We tend to assume that choice is always good. Having multiple options available to us is all good, right? Well, not so fast. Have you considered the emotional strain we are put under by too many choices? The feeling that we could be wrong if we choose X or Y?
Barry Schwartz, a psychologist, dealt with this topic in his book “The Paradox of Choice: Why More is Less”. He talks about how the culture of abundance robs us of satisfaction and argues that we would be better off if we embraced voluntary constraints and sought what was ‘good enough’ instead of always seeking the best. To reduce stress, there are some recommended coping strategies: lower our expectations, make our decisions non-reversible and pay less attention to what others are doing. What Schwartz calls “choice overload” can make you question the decisions you make before you even make them, it can set you up for unrealistically high expectations, and it can make you blame yourself for failures. This could even lead to decision-making paralysis, anxiety, and perpetual stress – or clinical depression in extreme cases.One of the factors that contribute to this feeling of dissatisfaction or negative emotion is related to perceived opportunity cost – the feeling that we need to ‘give up’ things in the trade-off, however theoretical this may sometimes be.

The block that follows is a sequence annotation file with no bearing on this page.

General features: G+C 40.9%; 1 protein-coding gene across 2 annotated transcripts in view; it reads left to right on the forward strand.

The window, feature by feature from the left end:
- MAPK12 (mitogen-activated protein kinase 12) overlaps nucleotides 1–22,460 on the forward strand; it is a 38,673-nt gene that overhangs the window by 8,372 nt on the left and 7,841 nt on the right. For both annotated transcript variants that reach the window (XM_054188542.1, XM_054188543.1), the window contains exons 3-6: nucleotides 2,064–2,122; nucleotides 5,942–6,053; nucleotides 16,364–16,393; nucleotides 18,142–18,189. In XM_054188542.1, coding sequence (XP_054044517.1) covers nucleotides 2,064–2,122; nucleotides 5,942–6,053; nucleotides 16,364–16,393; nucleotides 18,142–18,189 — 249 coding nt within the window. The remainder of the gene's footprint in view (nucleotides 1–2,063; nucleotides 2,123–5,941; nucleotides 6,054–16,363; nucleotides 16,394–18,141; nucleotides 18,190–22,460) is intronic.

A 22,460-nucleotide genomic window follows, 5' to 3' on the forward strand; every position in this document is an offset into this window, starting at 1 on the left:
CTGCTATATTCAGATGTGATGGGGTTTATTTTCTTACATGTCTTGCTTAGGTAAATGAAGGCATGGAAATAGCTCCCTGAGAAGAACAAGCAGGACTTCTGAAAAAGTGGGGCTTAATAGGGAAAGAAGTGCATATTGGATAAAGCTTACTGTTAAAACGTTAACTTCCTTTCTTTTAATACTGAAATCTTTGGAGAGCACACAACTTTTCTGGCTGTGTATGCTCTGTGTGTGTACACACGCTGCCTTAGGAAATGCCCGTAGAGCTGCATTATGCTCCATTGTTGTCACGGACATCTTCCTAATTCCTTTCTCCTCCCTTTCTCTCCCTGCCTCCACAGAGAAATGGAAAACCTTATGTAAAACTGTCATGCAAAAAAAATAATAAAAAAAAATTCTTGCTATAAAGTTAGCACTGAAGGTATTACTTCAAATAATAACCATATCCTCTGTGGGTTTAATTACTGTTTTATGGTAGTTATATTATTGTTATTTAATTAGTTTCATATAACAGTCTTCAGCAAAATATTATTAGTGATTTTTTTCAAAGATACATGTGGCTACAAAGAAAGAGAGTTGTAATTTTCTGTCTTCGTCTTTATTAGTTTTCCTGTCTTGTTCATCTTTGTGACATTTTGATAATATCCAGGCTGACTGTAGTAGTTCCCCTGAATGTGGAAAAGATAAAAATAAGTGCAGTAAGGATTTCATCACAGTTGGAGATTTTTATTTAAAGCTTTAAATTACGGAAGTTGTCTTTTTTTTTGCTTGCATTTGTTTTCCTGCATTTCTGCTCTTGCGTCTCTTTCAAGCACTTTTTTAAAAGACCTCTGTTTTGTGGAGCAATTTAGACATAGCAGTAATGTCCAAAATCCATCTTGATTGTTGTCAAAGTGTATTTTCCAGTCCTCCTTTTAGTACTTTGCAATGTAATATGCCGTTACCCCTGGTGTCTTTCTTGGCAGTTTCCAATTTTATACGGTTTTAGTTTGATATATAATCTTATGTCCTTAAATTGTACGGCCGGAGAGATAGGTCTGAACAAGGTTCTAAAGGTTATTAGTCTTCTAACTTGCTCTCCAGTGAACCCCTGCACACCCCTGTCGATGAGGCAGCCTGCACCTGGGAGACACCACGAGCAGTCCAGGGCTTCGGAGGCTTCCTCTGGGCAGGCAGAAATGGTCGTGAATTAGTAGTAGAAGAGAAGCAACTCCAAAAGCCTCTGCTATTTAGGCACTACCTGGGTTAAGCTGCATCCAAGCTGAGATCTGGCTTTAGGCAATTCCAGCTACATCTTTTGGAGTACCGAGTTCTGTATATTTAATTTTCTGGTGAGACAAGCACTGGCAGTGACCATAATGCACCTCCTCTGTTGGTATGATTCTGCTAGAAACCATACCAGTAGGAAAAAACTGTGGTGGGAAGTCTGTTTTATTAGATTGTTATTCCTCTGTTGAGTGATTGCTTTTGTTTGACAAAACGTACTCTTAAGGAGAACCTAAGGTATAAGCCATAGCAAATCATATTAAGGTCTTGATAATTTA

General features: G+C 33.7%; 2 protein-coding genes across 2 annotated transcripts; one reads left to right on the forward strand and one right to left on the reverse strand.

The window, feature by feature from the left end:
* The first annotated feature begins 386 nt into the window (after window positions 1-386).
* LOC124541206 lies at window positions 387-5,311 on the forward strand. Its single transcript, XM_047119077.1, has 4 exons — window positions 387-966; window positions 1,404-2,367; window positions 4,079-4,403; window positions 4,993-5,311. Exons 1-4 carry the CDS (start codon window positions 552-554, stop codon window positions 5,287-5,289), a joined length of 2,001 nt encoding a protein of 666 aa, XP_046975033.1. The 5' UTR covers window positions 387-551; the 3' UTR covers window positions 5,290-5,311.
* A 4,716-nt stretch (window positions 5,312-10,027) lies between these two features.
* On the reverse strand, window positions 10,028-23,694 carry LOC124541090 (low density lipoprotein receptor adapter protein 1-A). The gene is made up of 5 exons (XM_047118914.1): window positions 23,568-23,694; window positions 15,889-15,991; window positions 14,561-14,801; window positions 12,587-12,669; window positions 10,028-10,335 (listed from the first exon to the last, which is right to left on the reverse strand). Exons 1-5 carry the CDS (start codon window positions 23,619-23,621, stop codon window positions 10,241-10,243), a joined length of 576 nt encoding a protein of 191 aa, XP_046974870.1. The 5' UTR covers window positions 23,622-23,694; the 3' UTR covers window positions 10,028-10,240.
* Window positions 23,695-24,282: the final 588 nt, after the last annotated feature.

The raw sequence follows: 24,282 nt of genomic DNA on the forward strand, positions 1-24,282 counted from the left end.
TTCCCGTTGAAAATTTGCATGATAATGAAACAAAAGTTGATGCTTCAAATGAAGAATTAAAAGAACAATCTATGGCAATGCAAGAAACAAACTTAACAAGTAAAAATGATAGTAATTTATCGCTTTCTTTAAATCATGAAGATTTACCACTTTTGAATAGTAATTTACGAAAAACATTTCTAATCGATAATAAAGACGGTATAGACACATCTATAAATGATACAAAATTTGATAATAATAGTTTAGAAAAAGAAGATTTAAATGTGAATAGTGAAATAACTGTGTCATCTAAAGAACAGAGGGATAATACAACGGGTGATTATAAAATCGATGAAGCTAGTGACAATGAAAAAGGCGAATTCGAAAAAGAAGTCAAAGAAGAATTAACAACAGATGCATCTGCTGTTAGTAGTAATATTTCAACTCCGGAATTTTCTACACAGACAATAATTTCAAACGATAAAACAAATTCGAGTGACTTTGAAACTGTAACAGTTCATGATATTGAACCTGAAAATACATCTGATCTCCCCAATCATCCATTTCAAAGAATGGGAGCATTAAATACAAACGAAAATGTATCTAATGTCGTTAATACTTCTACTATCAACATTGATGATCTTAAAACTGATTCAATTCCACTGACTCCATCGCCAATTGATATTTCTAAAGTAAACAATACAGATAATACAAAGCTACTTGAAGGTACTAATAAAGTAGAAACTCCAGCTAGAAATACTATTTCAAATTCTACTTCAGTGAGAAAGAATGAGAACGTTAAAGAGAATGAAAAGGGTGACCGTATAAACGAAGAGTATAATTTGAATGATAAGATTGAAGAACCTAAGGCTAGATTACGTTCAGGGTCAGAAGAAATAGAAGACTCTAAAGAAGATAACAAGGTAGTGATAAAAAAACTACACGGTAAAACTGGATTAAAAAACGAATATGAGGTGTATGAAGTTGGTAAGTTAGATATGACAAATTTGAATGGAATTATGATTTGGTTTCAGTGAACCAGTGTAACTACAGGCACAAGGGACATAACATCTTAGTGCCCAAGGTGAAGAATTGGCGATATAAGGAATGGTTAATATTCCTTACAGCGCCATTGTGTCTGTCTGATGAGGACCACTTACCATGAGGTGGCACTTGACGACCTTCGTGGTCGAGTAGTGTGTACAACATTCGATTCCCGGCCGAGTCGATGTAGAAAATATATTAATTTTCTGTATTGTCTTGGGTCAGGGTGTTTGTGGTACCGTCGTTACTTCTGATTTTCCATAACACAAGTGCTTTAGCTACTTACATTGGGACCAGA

In fact, I remember reading about a rule of thumb which has it that beyond 7 alternatives or options we tend to become overwhelmed. The human brain gets all stressed beyond that number of choices. Sound familiar?
What is your view on the paradox of choice? Any other examples on either side of the argument?